Yesterday, I, along with 40 or 50 others, observed Veterans Day by participating in a peace (and peaceful) march. (It was actually the Monday right after Veterans Day, which is a national holiday.) We walked from the other, larger, Presbyterian church in town to the plaza at city hall. There were a couple of brief addresses, but most of the time was spent reading the names of New Yorkers who have died during the war in Iraq.
Before we left the church, there was one fellow who stepped forward and apologetically said that, while he also is opposed to this war, having this event on Veterans Day sends the wrong message. He said that any veterans who saw us would think about those who returned from Vietnam--and how some of them were spat upon. However, anyone who bothered to notice would see that there was no ill-will toward those who've been sent to Iraq to fight. The placards people were carrying had various messages: "Support our troops by bringing them home," "War is not the answer," and my favorite, which I selected upon arriving at the church, "Who would Jesus bomb?"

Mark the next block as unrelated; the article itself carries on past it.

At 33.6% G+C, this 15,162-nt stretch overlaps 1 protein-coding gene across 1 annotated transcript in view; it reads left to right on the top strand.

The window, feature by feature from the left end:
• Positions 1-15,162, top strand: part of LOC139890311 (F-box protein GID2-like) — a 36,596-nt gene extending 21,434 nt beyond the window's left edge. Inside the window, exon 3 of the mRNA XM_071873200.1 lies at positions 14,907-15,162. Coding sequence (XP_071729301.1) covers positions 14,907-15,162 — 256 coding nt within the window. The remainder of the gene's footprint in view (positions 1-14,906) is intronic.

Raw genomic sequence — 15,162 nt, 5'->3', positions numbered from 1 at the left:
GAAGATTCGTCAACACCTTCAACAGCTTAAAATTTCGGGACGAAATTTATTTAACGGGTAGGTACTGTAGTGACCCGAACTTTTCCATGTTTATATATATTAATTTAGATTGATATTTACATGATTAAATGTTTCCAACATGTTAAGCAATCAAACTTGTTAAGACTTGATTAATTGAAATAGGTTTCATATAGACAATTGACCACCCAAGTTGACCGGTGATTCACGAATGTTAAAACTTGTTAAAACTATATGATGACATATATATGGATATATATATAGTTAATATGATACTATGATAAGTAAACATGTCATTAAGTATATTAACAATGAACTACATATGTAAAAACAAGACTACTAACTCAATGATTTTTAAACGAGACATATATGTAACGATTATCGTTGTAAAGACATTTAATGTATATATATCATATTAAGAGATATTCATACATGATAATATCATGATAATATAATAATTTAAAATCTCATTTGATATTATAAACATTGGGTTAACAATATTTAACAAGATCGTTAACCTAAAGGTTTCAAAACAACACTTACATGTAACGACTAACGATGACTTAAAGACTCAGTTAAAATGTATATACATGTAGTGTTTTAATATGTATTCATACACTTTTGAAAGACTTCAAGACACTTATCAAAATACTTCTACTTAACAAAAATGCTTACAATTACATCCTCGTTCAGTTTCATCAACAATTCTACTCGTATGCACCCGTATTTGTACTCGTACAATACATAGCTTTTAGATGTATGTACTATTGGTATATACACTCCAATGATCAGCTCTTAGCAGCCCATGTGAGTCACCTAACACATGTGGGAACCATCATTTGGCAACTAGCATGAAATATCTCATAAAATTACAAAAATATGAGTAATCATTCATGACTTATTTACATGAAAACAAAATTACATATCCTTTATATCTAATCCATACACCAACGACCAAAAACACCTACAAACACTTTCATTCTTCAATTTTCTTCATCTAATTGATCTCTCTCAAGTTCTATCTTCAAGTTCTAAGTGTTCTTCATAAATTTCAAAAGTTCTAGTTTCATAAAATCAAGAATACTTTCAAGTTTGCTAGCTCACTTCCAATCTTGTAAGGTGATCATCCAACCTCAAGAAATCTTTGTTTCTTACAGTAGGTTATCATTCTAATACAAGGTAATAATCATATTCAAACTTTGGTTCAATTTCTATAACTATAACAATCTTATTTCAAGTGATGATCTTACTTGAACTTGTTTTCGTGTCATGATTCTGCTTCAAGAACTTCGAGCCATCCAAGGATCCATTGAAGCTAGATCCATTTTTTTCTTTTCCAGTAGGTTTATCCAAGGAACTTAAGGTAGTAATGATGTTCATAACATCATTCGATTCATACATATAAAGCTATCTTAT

It continues to amaze and dismay me how opposition to Bush's war in Iraq gets conflated with opposition to the military. Equally amazing is how the Bush administration can be viewed as being supportive of veterans. They're good with easy speeches and photo ops, but their policies threaten the fabric of the military. (I'm speaking of human beings, of course. Weapon systems are in good shape!)
Dwight Eisenhower once told his son, "God help us if we ever get a president who doesn't understand the military." There's a term that has disappeared from the political lexicon, one that was frequently uttered during the '90s, when Clinton was in office. Once Bush and Cheney assumed power, the term "draft dodger" was no longer spoken. I'm not advocating a return of that ridiculous label, but in the case of the present administration, it's more appropriate than ever.